2012-11-06

Easy Hearty Lentil Soup


Cooking a great home-made soup is a truly satisfying experience. I've been trying out a few and usually by-passed cooking with lentils. I thought a lot of prep-time was needed. When I found this recipe I was happy to see that was not the case. This one is great for a cold, fall night and even if you are in a warm climate you’ll like it for lunch. It’s a meal to itself.

Serve it with organic olives and a salad.

* 1 carrot
* 1 onion
* 2 cloves of garlic
* Salt and pepper (I prefer to grind my own)
* Other spices may be added
* Extra virgin olive oil
* Brown or red lentils
* 2 tomatoes
* Tomato paste

Dice the onions and the garlic into thin pieces.
Cut the carrot into small bits.
Chop the tomatoes into small bits. 
Boil 4 cups of water.

In a sauce pan cook 1 ¼ cup of lentils after draining and washing them.
Bring to a boil and let it continue to boil for 3-4 minutes. 
Drain and set aside.

Wipe the saucepan and sauté the onions drenched in olive oil (add garlic when the onions are clear).
The original recipe states the success of the soup depends how much olive oil is used. However, using too much gives the soup an oily base. I’m not a fan of too much oil or like to see it floating around in my bowel. I used about 2 generous tablespoons of oil.

When sautéed add the lentils and stir before adding the carrots, tomatoes and 2 tablespoons 
of tomato paste. Mix together and add water. Bring it to a boil and let simmer for 20 minutes.
Add salt and pepper to taste.

Here’s Where I Deviant from the Cookbook

Cook
The cooking time suggested is 30 to 45 minutes or at least until the lentils are soft. I don’t like to cook the heck of out the food so I only let the soup simmer for 20 minutes. The more the food is cooked the more the natural enzymes are also cooked. My approach is to take it half way and cook to taste.

Spice 
While simmering add some of your favourite spices. The original recipe did not mention more than salt and pepper. I found without a little punch it tastes a bit blah blah. Here you can get creative by exploring with all kinds of stuff.  I have a little stash of Indian spices so I added turmeric, biryani masala, jeera and curry.

Serve
Add a few pieces of fresh parsley, mint or other leaves. Tastes great and is a nice contrast.

ps: Dress up the table. These are real shell napkin holders.

pss: Good source of iron and vitamin C.  






The Journey So Far

Life is an adventure and yoga is the greatest one of all. Here I share my love of Yoga, travel, practice and becoming a part-time cook. My life adventures have taken me from growing up in Toronto to living and working in South Korea to studying in India, marriage and finally closing my Yoga school of 15 years.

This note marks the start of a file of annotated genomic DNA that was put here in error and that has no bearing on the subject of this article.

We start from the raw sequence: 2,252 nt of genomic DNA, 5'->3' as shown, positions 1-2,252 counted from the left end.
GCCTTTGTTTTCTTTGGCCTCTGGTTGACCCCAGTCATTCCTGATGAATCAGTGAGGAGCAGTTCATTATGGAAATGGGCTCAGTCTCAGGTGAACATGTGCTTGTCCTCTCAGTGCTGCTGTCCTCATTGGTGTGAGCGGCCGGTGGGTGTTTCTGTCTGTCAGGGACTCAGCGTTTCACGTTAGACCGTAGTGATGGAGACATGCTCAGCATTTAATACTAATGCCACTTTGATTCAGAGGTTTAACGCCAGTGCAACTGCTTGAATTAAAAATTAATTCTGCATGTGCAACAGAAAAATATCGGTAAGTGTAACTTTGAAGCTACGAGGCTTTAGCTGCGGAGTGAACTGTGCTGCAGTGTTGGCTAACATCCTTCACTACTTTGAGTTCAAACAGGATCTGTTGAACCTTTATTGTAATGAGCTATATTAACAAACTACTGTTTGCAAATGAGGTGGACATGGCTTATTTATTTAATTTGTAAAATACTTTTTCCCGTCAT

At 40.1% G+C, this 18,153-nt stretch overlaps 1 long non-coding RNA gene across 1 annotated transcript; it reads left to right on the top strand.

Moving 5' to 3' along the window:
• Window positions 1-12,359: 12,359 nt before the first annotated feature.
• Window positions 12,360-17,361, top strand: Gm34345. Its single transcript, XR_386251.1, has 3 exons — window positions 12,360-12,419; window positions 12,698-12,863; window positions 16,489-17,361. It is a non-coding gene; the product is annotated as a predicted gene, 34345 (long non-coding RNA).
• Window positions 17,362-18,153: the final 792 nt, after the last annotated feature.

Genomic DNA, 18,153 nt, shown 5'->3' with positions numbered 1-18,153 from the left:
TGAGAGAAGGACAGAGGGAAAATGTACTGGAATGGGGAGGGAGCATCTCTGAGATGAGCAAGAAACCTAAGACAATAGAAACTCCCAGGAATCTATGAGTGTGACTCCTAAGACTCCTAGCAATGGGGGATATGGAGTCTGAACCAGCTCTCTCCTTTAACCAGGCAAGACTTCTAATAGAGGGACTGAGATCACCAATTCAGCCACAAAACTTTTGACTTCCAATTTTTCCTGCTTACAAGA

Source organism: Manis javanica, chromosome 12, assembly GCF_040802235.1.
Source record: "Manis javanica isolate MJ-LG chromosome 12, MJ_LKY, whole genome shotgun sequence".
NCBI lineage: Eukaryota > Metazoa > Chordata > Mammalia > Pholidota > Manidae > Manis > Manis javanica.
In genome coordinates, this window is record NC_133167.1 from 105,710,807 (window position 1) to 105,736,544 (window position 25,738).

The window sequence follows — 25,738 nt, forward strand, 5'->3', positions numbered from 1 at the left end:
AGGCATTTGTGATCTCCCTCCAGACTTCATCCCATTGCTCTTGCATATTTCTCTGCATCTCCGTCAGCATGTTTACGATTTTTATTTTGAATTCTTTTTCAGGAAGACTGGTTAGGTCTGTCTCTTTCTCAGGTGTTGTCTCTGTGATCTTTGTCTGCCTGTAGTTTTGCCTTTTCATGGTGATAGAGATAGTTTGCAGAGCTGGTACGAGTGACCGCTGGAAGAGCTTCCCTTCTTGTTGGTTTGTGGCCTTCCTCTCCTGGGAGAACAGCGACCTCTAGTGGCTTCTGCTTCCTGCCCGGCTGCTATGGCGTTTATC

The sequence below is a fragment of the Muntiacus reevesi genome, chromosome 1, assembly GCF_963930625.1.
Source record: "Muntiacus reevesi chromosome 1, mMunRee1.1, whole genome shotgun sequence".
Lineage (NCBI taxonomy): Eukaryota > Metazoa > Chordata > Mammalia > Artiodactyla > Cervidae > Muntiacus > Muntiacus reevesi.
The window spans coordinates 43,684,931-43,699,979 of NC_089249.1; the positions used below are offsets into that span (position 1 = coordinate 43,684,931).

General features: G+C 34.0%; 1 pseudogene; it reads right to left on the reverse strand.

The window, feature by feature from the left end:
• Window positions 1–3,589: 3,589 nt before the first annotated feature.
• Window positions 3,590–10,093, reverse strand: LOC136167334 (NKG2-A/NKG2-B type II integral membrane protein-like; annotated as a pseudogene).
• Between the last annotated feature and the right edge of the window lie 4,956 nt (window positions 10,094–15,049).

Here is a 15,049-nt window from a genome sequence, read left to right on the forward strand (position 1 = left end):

What I can say so far is that I truly believe that it is necessary in life to let go of one dream in order for another to be born. This might be painful to do so but it is the only way to move forward. We often believe that if our original plan does not succeed it is the recipe for failure. But what if it is the door to something new and great? The horizon is wide and life is not a straight line. This is the way I see it and my journey so far. Having also recently given birth to my first child and at 43, it is another new beginning.


ME

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Heather Morton
is a perennial teacher and devoted student of yoga. Having made 18 extended trips to India she studies with her teachers annually. In 1997 she founded and directed The Yoga Way (TYW), Toronto's only school for 6-week yoga programs and not drop-in classes. For 15 years, TYW was a part of the growing Toronto yoga community and supported many charities by offering karma classes. As a teacher she holds many academic degrees including a BFA (Fine Arts in Theatre) and a Masters of Education. With a published thesis on Yoga for Children in School, her post-graduate work was a 2-year ethnographic project in the Indian school system. Heather has produced 2 dvds, meditation cds, a backbending manual and podcasts. Freedom of the Body DVD is the first of its kind as an instructional practice to the backbends of yoga. Heather has been featured in the Toronto Life magazine, The Globe & Mail, Yoga4Everybody and other on-line sources. She contributes to MindBodyGreen, Hello Yoga in Japan and Elephant Journal. She writes to inspire and share her experiences with others on yoga as a life's practice.
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